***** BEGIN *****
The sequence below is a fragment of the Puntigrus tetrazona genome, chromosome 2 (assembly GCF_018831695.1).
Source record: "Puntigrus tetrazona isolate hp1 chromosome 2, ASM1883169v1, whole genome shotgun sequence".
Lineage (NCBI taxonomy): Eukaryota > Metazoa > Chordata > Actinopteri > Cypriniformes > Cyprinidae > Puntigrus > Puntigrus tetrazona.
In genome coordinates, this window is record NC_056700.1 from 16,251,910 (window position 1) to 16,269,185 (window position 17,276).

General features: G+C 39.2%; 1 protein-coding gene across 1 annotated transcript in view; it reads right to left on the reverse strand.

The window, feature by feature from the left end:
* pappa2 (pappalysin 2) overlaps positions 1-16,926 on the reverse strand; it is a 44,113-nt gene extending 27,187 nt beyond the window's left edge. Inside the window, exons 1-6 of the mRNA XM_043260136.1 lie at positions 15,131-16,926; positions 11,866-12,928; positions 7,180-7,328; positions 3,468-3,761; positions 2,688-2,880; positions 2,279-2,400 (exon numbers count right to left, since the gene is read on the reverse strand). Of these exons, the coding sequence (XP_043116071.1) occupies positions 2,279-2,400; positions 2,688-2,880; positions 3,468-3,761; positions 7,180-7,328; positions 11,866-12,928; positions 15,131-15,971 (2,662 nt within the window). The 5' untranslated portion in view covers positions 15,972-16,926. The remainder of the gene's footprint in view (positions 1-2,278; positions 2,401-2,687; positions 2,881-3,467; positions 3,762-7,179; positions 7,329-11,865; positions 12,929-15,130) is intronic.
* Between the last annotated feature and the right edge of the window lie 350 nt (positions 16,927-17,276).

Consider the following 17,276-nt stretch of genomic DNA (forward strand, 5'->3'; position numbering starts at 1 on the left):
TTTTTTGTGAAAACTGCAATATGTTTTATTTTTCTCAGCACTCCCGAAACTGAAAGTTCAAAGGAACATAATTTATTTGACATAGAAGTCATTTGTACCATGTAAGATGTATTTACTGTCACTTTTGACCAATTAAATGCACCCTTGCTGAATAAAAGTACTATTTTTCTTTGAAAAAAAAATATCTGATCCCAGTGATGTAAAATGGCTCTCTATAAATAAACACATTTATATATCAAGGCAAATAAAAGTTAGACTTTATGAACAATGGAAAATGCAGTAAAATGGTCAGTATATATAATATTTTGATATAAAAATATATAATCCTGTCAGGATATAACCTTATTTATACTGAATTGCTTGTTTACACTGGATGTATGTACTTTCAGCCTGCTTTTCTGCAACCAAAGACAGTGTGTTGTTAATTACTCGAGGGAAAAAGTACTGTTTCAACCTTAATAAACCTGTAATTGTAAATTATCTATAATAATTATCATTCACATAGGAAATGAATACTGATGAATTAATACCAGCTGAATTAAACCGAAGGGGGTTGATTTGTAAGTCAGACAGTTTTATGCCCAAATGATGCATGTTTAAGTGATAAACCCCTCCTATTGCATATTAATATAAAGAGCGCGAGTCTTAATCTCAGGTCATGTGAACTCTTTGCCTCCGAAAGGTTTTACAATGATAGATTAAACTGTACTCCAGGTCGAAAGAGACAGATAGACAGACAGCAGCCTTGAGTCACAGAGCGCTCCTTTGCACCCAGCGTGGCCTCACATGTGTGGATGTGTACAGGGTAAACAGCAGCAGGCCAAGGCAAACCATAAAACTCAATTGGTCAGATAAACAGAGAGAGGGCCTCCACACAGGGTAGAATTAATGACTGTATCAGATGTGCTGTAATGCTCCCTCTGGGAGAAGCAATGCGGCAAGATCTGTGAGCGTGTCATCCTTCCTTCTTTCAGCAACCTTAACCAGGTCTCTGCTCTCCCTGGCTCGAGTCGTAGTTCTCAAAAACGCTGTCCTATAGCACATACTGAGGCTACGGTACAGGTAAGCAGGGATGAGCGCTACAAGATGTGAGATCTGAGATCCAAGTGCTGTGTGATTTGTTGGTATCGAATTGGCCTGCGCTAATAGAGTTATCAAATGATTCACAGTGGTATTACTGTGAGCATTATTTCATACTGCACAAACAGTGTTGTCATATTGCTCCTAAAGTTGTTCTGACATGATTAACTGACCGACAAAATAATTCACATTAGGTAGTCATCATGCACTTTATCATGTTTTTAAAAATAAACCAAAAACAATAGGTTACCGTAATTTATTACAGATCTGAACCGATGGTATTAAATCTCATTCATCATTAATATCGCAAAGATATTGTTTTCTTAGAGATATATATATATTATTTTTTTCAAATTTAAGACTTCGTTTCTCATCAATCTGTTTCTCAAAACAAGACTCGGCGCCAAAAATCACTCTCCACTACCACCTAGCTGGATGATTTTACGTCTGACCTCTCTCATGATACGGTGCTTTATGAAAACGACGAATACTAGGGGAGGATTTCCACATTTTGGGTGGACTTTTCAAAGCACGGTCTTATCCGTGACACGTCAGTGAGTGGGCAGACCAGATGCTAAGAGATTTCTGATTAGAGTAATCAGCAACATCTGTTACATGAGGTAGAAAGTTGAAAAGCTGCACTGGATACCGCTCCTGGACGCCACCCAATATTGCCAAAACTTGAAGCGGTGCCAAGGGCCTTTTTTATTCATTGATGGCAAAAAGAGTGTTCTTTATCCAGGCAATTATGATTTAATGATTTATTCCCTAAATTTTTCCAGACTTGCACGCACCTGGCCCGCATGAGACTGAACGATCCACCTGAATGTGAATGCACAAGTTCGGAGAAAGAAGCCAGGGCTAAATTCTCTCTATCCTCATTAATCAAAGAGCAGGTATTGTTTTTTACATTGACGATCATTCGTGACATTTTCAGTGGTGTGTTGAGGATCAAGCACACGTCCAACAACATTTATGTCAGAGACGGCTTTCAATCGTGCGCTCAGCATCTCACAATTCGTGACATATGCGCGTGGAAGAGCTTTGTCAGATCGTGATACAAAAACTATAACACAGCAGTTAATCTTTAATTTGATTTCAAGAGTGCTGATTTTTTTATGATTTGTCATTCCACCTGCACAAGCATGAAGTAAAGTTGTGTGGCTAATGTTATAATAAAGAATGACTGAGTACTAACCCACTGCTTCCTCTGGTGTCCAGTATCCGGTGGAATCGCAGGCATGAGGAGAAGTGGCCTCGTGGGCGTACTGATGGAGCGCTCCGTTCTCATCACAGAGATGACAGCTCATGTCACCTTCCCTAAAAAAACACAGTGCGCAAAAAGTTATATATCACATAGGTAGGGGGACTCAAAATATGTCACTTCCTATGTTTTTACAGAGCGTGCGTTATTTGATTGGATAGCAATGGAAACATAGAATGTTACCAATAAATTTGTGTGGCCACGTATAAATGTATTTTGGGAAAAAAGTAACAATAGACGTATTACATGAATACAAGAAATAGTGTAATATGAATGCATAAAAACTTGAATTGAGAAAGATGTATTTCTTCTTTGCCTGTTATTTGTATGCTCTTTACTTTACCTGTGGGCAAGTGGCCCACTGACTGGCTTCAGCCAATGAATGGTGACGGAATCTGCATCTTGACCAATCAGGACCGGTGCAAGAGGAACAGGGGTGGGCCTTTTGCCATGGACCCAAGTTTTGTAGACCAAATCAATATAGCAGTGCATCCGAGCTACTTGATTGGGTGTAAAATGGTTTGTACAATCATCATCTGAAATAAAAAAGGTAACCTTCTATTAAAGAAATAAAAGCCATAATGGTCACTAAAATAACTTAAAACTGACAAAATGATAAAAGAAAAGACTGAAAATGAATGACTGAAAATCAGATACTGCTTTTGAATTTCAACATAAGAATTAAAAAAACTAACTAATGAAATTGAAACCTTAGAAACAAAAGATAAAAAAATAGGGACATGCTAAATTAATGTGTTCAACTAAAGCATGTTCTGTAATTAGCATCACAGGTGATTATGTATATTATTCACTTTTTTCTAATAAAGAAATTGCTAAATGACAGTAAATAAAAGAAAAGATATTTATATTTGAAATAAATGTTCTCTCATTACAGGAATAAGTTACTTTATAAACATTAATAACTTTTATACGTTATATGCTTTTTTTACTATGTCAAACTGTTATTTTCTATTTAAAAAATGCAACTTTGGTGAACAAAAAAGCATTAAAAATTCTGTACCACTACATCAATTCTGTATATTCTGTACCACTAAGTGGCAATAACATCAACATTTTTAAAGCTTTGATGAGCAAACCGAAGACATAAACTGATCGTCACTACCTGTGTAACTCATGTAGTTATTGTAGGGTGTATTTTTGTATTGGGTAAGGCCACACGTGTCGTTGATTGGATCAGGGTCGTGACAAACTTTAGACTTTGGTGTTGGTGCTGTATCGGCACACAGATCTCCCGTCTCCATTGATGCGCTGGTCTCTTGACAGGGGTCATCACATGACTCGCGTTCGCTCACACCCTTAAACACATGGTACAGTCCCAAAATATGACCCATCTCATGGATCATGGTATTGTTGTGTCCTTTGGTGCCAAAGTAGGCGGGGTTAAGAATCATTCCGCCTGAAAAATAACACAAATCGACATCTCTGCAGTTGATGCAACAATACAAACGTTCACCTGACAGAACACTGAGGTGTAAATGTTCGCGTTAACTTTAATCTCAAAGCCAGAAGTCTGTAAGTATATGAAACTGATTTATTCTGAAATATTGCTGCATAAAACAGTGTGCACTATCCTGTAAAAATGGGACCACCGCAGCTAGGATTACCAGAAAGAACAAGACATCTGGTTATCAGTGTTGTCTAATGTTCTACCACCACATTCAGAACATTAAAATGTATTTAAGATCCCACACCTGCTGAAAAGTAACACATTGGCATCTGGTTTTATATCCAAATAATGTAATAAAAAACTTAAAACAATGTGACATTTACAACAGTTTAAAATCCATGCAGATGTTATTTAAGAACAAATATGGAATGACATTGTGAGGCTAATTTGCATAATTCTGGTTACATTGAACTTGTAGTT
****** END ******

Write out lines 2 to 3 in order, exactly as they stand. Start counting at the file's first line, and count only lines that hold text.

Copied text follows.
Source record: "Puntigrus tetrazona isolate hp1 chromosome 2, ASM1883169v1, whole genome shotgun sequence".
Lineage (NCBI taxonomy): Eukaryota > Metazoa > Chordata > Actinopteri > Cypriniformes > Cyprinidae > Puntigrus > Puntigrus tetrazona.